However if an account holder receives their final warning within 12 months of the initial ‘Education Notice’, copyright holders will be provided assistance from ISPs to take direct copyright infringement action against the account holder. Once the final notice has been sent, the copyright holder can apply through the Federal Court for ‘preliminary discovery’ to identify an infringer’s identity and personal information to pursue legal action. The Code specifically stipulates that rights holders will not have access to any ISPs customers’ personal information until this stage and an application is successful.
Although such legal proceedings in Australia are relatively rare, one case recently before the courts may set a precedent for copyright holder access to ISPs customers’ identities. The owners of the film Dallas Buyers Club applied to the Federal Court of Australia in 2014 to have local ISPs such as iiNet and Dodo reveal the identities of pirate downloaders. After much appeal from the ISPs, Justice Perram found in April 2015 that the copyright holders be allowed ‘preliminary discovery’ to obtain personal user details to enable legal action. An important aspect of the ruling however is that Justice Perram must approve any correspondence sent to listed downloaders from the owners to reduce the possibility of parties being threatened into unfair settlements. It is also imperative to note that only internet users who uploaded, shared or ‘seeded’ the movie will have their detailed provided to the copyright owners, not users who solely downloaded the content for personal use.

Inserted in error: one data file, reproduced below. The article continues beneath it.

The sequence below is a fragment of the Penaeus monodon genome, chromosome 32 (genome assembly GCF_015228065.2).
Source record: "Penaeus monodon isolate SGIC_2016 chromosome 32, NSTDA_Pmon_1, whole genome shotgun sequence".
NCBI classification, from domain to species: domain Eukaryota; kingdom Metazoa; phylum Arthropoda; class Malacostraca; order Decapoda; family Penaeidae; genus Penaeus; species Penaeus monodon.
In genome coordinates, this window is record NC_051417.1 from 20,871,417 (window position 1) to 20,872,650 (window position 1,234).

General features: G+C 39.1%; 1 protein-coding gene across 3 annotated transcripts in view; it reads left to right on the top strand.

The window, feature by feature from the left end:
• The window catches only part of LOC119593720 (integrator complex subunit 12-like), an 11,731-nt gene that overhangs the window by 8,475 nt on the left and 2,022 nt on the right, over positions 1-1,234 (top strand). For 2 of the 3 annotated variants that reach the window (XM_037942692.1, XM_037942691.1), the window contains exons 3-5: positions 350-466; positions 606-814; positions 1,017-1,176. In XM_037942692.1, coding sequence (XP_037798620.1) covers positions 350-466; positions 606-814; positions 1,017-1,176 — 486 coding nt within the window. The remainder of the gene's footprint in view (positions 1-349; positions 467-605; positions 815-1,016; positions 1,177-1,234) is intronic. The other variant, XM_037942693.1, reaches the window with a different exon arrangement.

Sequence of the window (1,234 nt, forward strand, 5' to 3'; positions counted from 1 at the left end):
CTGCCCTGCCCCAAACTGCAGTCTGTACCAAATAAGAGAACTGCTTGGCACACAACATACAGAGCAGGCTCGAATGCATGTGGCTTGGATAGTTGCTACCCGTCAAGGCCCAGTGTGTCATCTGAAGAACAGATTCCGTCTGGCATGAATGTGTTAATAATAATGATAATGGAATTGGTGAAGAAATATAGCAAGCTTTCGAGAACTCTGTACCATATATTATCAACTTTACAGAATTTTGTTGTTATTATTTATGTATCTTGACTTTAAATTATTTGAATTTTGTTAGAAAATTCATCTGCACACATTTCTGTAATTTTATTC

Many copyright holders have also stressed their concern that as the proposed measures will only regulate ‘residential fixed’ account holders, some parties wishing to avoid the issuing of notices may establish shell corporations and conduct their downloading activities through IP addresses registered to the corporation. This possibility however has been looked at unfavourably and unlikely by Justice Perram in the Dallas Buyers Club case.
Using the proposed Code, the Government drafted and introduced the Copyright Amendment (Online Infringement) Bill into parliament on 26 March 2015. While the Bill purports to simply codify the proposed industry measures, the Communications Alliance is concerned that they were not consulted on the final version of the proposed Bill and many of the details concerning charges and implementation have not be disclosed or discussed. The Bill has been referred to the Senate Legal and Constitutional Affairs Legislative Committee with their report due on 13 May 2015. While there has been little parliamentary debate surrounding the enactment of the Bill, if the proposed amendments were successful Australian downloaders could see these measures in place as early as 1 September 2015 and face a dramatic change to the current entertainment landscape.